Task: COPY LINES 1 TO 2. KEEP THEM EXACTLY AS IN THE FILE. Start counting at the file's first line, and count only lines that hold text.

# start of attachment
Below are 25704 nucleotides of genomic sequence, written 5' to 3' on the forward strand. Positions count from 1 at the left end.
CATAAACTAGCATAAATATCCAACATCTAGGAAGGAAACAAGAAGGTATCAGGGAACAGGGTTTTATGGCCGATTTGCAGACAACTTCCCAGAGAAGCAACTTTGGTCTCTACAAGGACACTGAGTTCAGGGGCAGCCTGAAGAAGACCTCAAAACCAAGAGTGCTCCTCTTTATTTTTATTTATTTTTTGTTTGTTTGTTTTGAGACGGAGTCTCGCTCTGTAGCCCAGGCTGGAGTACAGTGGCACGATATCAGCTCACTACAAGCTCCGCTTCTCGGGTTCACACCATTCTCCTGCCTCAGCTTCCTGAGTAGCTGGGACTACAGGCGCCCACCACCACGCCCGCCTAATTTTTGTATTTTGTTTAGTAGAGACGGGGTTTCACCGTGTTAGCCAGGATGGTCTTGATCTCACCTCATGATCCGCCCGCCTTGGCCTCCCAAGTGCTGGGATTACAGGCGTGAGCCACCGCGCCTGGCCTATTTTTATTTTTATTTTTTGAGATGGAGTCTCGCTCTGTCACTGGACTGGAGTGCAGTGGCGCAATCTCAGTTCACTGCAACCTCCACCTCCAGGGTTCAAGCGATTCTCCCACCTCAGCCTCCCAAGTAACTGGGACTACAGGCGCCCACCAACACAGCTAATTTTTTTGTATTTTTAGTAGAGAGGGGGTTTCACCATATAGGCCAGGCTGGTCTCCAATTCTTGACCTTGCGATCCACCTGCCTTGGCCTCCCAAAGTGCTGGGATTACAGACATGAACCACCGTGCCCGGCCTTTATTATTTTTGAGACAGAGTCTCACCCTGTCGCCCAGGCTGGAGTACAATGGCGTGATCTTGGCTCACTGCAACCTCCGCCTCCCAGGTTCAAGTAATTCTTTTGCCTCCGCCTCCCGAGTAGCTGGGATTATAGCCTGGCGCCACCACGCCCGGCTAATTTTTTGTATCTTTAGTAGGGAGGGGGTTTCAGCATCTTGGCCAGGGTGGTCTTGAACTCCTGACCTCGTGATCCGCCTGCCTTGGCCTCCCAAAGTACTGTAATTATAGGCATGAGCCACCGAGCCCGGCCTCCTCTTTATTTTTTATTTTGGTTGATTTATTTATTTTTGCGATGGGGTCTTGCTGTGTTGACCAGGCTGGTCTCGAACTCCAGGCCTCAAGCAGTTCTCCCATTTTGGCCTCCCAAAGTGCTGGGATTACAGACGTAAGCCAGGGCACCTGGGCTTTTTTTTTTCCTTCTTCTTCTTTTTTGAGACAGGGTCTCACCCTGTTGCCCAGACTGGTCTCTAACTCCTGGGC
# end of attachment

Below are 25704 nucleotides of genomic sequence, written 5' to 3' on the forward strand. Positions count from 1 at the left end.
CATAAACTAGCATAAATATCCAACATCTAGGAAGGAAACAAGAAGGTATCAGGGAACAGGGTTTTATGGCCGATTTGCAGACAACTTCCCAGAGAAGCAACTTTGGTCTCTACAAGGACACTGAGTTCAGGGGCAGCCTGAAGAAGACCTCAAAACCAAGAGTGCTCCTCTTTATTTTTATTTATTTTTTGTTTGTTTGTTTTGAGACGGAGTCTCGCTCTGTAGCCCAGGCTGGAGTACAGTGGCACGATATCAGCTCACTACAAGCTCCGCTTCTCGGGTTCACACCATTCTCCTGCCTCAGCTTCCTGAGTAGCTGGGACTACAGGCGCCCACCACCACGCCCGCCTAATTTTTGTATTTTGTTTAGTAGAGACGGGGTTTCACCGTGTTAGCCAGGATGGTCTTGATCTCACCTCATGATCCGCCCGCCTTGGCCTCCCAAGTGCTGGGATTACAGGCGTGAGCCACCGCGCCTGGCCTATTTTTATTTTTATTTTTTGAGATGGAGTCTCGCTCTGTCACTGGACTGGAGTGCAGTGGCGCAATCTCAGTTCACTGCAACCTCCACCTCCAGGGTTCAAGCGATTCTCCCACCTCAGCCTCCCAAGTAACTGGGACTACAGGCGCCCACCAACACAGCTAATTTTTTTGTATTTTTAGTAGAGAGGGGGTTTCACCATATAGGCCAGGCTGGTCTCCAATTCTTGACCTTGCGATCCACCTGCCTTGGCCTCCCAAAGTGCTGGGATTACAGACATGAACCACCGTGCCCGGCCTTTATTATTTTTGAGACAGAGTCTCACCCTGTCGCCCAGGCTGGAGTACAATGGCGTGATCTTGGCTCACTGCAACCTCCGCCTCCCAGGTTCAAGTAATTCTTTTGCCTCCGCCTCCCGAGTAGCTGGGATTATAGCCTGGCGCCACCACGCCCGGCTAATTTTTTGTATCTTTAGTAGGGAGGGGGTTTCAGCATCTTGGCCAGGGTGGTCTTGAACTCCTGACCTCGTGATCCGCCTGCCTTGGCCTCCCAAAGTACTGTAATTATAGGCATGAGCCACCGAGCCCGGCCTCCTCTTTATTTTTTATTTTGGTTGATTTATTTATTTTTGCGATGGGGTCTTGCTGTGTTGACCAGGCTGGTCTCGAACTCCAGGCCTCAAGCAGTTCTCCCATTTTGGCCTCCCAAAGTGCTGGGATTACAGACGTAAGCCAGGGCACCTGGGCTTTTTTTTTTCCTTCTTCTTCTTTTTTGAGACAGGGTCTCACCCTGTTGCCCAGACTGGTCTCTAACTCCTGGGC